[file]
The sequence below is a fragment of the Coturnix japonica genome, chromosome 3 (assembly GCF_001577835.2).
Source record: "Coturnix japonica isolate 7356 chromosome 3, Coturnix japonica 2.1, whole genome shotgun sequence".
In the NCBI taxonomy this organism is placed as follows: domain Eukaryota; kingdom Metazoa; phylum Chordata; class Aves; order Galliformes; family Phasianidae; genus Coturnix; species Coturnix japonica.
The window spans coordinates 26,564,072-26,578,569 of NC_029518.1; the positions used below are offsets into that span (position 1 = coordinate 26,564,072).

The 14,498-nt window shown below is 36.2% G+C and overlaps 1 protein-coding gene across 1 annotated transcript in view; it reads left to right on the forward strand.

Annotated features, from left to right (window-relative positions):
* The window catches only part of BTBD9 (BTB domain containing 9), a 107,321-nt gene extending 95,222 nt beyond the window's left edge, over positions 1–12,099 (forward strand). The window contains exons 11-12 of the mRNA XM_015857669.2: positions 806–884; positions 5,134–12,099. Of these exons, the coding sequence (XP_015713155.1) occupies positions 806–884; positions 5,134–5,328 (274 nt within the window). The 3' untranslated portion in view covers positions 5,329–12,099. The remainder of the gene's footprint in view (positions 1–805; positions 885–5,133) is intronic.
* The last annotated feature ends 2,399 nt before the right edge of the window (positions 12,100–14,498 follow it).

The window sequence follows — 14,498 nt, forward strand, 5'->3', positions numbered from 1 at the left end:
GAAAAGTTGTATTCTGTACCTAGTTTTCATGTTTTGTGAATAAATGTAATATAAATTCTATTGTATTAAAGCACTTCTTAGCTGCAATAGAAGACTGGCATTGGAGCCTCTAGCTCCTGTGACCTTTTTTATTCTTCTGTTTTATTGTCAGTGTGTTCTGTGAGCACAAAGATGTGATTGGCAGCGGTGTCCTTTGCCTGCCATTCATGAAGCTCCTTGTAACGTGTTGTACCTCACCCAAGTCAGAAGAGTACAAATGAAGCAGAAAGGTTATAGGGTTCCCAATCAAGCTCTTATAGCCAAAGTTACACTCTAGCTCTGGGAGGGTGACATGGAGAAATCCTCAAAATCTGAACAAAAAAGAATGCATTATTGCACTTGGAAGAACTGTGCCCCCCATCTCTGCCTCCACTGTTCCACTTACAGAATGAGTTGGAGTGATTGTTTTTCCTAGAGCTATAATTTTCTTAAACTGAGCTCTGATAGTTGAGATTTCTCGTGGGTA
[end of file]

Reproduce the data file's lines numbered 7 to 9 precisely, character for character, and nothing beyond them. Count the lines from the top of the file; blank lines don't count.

* The window catches only part of BTBD9 (BTB domain containing 9), a 107,321-nt gene extending 95,222 nt beyond the window's left edge, over positions 1–12,099 (forward strand). The window contains exons 11-12 of the mRNA XM_015857669.2: positions 806–884; positions 5,134–12,099. Of these exons, the coding sequence (XP_015713155.1) occupies positions 806–884; positions 5,134–5,328 (274 nt within the window). The 3' untranslated portion in view covers positions 5,329–12,099. The remainder of the gene's footprint in view (positions 1–805; positions 885–5,133) is intronic.
* The last annotated feature ends 2,399 nt before the right edge of the window (positions 12,100–14,498 follow it).

The window sequence follows — 14,498 nt, forward strand, 5'->3', positions numbered from 1 at the left end: